Wautoma, WI
Current Conditions
0:56 AM CDT
Rain
Temperature
39°F
Dew Point
33°F
Humidity
79%
Wind
CM at 0 mph
Barometer
30.09 in. F
Visibility
10.00 mi.
Sunrise
06:01 a.m.
Sunset
07:50 p.m.
Evening Forecast (7:00pm-Midnight)
Temperatures will range from 52 to 41 degrees with cloudy skies. Winds will remain steady around 10 miles per hour from the southeast. Rain amounts of less than a tenth of an inch are expected.
7-Day Forecast
Wednesday
52°F / 38°F
Light Rain
Thursday
52°F / 38°F
Light Rain
Friday
58°F / 28°F
Partly Cloudy
Saturday
48°F / 28°F
Partly Cloudy
Sunday
39°F / 30°F
Light Rain
Monday
39°F / 30°F
Light Rain
Tuesday
45°F / 30°F
Partly Cloudy
Detailed Short Term Forecast
Issued at 0:56 AM CDT
Wednesday...Temperatures will range from a high of 52 to a low of 38 degrees with cloudy skies. Winds will range between 9 and 13 miles per hour from the eastsoutheast. 0.22 inches of rain are expected.
Overnight ...Temperatures will range from 40 to 38 degrees with cloudy skies. Winds will remain steady around 11 miles per hour from the east. Rain amounts between a tenth and quarter of an inch are predicted.
Thursday...Temperatures will range from a high of 52 to a low of 38 degrees with cloudy skies. Winds will range between 13 and 17 miles per hour from the southeast. 0.49 inches of rain are expected.

Farmer challenges exotic hog ban

April 18, 2013 | 0 comments

An American Indian farmer is suing state regulators, accusing them of violating her rights under a 19th century treaty by banning exotic hogs that are believed to be escaping from hunting preserves and damaging the environment, her attorney said Friday, April 12.

Brenda Turunen of Baraga is the fifth hog producer to file a lawsuit against the Michigan Department of Natural Resources over its 2010 designation of certain breeds as invasive species, making it illegal to possess them.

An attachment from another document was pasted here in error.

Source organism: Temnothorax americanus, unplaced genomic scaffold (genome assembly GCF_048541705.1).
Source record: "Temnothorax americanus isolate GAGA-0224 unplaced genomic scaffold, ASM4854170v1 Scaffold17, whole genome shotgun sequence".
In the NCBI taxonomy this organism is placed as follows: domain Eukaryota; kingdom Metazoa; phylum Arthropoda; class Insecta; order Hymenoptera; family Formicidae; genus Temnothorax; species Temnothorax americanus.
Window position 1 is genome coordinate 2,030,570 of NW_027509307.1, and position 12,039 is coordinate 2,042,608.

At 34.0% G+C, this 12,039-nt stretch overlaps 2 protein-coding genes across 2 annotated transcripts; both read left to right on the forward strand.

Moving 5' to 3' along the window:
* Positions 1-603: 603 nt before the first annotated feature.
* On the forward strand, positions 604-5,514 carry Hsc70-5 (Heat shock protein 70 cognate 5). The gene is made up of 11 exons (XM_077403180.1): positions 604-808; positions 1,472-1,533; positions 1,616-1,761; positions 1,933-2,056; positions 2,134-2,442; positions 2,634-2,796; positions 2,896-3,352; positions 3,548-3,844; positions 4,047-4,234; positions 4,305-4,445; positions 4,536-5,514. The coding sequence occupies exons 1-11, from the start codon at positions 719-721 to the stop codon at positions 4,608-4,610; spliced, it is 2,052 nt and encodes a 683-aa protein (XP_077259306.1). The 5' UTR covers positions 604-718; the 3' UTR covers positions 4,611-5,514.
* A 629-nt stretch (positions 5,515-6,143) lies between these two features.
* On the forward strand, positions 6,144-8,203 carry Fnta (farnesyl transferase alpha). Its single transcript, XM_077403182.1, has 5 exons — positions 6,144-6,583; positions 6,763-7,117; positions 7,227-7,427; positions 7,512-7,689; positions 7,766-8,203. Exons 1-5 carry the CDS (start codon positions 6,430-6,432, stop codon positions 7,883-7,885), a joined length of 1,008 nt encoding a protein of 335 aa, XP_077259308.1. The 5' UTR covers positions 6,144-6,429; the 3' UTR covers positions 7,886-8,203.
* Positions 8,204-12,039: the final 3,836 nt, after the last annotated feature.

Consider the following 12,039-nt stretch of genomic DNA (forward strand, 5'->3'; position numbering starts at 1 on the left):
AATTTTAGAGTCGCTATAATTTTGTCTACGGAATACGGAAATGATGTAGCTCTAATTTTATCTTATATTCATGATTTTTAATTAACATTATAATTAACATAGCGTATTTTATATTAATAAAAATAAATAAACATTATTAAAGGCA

The DNR order identifies the animals with a number of labels including wild and feral swine, razorback and Eurasian and Russian wild boar.

Agency officials estimate that 1,000-3,000 of the swine are running loose in Michigan, a figure critics say is exaggerated.

The fierce, sharp-tusked animals breed prolifically and are notorious for eating virtually anything and for damaging fields and wetlands with their rooting and wallowing.

At one point, Michigan had about 60 game ranches where hunters could pay to stalk a wild boar. Most are believed to have gotten rid of the animals.

But five producers have gone to court, contending the state order is unconstitutionally vague and arbitrary, while the state has filed a separate case against one ranch owner.

Turunen, who filed suit this week in U.S. District Court, added a new twist by raising the tribal rights claim.

A member of the Keweenaw Bay Indian Community in the western Upper Peninsula, she says an 1842 treaty guaranteed Indians the right to live off the land through means such as hunting and farming in exchange for ceding land to the federal government.

"Whether Brenda chooses to market squash, peas, cattle, hairy hogs or raw milk, she has a federally protected right to do so," said her attorney, Joseph O'Leary.

Turunen has raised crops and livestock for 23 years near the tribal reservation. The suit says she and her husband developed a hairy swine breed called the "Hogan Hog" that is ideally suited for harsh Upper Peninsula winters.

It has some physical characteristics of the banned swine, although Turunen insists none of her animals have escaped and become feral.

Turunen says the Michigan Department of Agriculture and Rural Development has interfered with her shipment of Hogan Hogs to out-of-state markets and harassed her veterinarian. She is asking the federal court to rule that the state has no authority over her operation.

Officials with the natural resources and agriculture departments declined to comment on the case.

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